The other evening over wine, a friend and I discussed how she’s holding off on sleeping with a guy she’s dating. We’ve all heard the rationale for not putting out too soon before—that dudes jump ship if they get you in the sack and women often become emotionally attached. In keeping, I just read an article in Marie Claire (clearly this week’s bedside reading) by Hephzibah Anderson about her new memoir Chastened, which explores her year-long vow of chastity. Explaining her choice she says, “If I fell into bed with a man, I’d fall at least a little in love…” and eventually she’d wind up hurt. After reading Anderson’s article it sounds to me like what she learned to save for the right guy was not intercourse but the expectations of intimacy she tied to sex. I can relate to equating sex with intimacy–been there, done that. However, as I’ve confessed in blogs before, I met my husband during a one-night stand and I think part of the reason it lasted (besides fate, obviously) was the lack of expectations we both had. At the time, I was purposefully not looking for a relationship. He’d had a crush on me for several years but had recently “given up on my snooty ass.” Anyhow, all of this has me thinking about a larger idea explored in Sallie Tisdale’s Talk Dirty to Me. On page ninety-four Sallie says:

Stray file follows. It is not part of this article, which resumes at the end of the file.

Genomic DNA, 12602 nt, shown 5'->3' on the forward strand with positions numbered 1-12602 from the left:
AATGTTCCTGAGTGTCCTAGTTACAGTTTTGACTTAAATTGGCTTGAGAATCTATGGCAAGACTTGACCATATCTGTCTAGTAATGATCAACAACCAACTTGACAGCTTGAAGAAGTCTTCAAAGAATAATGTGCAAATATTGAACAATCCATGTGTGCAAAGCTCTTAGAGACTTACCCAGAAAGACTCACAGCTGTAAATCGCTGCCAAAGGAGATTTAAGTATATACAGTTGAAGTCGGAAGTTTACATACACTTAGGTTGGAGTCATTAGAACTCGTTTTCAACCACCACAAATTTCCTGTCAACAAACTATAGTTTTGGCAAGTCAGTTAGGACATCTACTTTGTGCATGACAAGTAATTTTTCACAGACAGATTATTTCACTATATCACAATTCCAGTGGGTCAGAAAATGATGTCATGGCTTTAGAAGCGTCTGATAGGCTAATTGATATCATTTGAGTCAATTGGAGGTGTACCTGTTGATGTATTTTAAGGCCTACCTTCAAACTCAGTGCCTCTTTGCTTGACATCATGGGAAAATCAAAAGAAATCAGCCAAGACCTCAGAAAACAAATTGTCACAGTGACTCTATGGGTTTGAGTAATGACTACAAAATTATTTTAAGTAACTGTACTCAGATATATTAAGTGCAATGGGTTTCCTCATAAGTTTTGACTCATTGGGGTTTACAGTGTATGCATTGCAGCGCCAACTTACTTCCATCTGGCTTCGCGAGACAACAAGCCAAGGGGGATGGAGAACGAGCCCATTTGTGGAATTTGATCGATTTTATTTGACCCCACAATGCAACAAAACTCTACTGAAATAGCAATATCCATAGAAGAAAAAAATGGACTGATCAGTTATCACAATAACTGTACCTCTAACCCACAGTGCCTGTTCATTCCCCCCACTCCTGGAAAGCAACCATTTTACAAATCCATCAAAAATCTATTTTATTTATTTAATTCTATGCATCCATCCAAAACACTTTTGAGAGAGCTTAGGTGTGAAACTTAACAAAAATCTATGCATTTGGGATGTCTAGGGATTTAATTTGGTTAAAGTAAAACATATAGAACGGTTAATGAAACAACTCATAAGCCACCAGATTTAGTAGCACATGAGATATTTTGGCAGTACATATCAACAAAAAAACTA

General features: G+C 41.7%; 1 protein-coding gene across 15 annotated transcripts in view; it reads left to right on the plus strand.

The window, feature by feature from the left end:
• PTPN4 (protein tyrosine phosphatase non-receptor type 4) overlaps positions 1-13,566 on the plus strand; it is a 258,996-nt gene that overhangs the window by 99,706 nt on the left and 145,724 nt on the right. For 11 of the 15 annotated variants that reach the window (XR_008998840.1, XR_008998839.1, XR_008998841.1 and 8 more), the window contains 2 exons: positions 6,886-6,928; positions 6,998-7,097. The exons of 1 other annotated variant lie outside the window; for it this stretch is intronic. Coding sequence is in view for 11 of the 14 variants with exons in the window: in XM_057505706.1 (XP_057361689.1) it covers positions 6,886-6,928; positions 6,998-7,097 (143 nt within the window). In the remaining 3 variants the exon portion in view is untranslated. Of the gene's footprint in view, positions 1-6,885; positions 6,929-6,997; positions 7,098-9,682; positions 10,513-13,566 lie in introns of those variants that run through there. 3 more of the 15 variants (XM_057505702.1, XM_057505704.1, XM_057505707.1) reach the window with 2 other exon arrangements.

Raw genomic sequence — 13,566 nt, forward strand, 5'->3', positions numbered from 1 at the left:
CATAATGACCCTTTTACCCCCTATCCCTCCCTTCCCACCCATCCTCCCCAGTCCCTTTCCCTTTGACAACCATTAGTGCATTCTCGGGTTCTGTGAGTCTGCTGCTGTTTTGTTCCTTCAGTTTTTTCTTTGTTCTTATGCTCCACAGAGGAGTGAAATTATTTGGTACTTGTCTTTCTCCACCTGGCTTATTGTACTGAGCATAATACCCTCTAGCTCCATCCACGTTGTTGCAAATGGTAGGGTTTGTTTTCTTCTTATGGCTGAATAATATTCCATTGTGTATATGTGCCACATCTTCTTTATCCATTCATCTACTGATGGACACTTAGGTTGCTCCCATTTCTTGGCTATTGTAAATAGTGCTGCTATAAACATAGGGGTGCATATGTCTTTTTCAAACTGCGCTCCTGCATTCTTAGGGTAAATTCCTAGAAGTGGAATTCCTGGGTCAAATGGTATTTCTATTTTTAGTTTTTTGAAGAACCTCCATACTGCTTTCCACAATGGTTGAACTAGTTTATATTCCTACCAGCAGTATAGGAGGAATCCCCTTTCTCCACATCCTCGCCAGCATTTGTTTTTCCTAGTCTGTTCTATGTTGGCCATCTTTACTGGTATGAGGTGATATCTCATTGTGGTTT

Many sexual attitudes hinge on the belief that women either are not or somehow should not be as sexually aggressive, voracious, or emotionally disinterested during sex as men. “Women are more interested in relationships than in sex” is a cliché repeated a thousand ways, ad infinitum. The real message is that women should be more interested in relationships than in sex.
Embedded in the “holding out” rationale is the idea that men care more about sex and women care more about relationships. I constantly hear this cliché and have lived it, too, but sometimes I wonder, is it really true? Or, as Tisdale suggests are we acting out an idea of how things should be? Perhaps women really care about sex just as much but we’ve been taught to use it as relationship bartering currency. Just as men have been socialized to think less of a gal who puts out. After I watched SATC2 I kept thinking about why Samantha’s overt sexuality seemed so strained. Is it, perhaps, because culturally we still don’t really believe that a woman can care more about sex than relationships?
These are not new ideas but I’m curious to hear your opinions. Care to share?